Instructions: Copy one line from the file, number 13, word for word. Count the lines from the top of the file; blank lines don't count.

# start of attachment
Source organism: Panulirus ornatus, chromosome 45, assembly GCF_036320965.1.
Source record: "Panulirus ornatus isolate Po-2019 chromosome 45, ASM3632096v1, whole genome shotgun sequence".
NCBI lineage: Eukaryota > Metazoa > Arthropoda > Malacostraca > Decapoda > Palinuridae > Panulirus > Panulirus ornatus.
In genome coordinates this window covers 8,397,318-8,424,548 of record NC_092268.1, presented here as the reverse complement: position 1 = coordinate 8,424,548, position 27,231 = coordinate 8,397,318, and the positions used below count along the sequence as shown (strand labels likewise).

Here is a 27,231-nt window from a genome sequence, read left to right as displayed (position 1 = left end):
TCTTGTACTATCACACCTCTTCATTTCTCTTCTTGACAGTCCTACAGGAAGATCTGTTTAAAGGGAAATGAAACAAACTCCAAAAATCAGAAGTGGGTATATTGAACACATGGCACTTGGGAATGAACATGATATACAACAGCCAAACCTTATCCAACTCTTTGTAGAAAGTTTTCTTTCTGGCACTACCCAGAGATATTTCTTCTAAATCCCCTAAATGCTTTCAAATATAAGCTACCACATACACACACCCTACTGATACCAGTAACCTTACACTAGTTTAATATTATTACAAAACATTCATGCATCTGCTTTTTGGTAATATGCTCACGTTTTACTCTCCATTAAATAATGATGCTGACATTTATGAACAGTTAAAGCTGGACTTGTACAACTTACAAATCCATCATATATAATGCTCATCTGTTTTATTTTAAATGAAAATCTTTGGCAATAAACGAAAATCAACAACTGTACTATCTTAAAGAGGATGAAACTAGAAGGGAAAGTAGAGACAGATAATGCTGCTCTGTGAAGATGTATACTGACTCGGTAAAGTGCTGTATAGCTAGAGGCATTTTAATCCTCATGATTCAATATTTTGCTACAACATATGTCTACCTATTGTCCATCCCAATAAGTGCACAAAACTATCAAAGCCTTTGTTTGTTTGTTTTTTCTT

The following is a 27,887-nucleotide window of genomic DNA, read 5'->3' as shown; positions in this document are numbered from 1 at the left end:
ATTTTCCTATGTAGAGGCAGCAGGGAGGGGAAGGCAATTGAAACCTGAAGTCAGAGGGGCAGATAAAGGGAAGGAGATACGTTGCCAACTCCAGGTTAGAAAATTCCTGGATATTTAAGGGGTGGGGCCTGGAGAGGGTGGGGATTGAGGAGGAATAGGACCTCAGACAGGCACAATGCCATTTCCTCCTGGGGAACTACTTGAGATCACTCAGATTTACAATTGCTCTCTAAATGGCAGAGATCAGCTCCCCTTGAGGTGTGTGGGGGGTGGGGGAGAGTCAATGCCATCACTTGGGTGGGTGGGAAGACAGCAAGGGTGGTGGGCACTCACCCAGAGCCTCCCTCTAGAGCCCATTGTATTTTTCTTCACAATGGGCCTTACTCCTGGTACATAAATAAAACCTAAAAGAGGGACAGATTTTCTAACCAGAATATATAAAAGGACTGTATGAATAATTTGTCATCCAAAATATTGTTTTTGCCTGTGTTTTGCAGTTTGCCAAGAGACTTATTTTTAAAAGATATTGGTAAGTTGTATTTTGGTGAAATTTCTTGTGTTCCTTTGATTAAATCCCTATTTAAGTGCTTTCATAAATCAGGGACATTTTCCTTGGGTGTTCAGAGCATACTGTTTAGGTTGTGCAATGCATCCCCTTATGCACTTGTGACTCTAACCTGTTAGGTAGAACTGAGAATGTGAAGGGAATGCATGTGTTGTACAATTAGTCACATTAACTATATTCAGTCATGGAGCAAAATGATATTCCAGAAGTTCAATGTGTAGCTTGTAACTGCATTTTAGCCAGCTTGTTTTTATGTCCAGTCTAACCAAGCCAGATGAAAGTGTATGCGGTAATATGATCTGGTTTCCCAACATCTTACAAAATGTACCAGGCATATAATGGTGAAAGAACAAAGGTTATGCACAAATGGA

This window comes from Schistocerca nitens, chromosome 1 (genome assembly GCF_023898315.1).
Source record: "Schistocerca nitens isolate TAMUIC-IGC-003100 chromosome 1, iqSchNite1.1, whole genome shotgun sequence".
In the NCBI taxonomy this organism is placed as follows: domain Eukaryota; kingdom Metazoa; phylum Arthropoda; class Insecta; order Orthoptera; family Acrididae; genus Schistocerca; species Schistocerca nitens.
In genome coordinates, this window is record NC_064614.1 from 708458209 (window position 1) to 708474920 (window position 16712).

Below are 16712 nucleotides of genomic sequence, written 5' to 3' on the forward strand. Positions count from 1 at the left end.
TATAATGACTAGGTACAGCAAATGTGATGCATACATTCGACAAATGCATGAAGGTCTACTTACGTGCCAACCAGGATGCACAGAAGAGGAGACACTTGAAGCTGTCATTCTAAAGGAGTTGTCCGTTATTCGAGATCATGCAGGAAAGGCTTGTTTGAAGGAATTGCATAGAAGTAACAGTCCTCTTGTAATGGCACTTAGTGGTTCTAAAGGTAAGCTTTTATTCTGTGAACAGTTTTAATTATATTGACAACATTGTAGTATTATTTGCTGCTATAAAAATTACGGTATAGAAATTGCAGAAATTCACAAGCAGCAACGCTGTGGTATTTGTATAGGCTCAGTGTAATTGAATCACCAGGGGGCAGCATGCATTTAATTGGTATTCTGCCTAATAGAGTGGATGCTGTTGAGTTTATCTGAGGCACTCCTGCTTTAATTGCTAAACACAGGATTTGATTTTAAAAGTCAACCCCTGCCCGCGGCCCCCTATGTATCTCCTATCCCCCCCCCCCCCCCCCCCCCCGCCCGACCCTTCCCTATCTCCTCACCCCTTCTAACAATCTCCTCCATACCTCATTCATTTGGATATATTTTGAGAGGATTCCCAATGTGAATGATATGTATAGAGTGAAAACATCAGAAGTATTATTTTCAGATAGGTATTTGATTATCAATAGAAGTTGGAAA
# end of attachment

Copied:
Below are 16712 nucleotides of genomic sequence, written 5' to 3' on the forward strand. Positions count from 1 at the left end.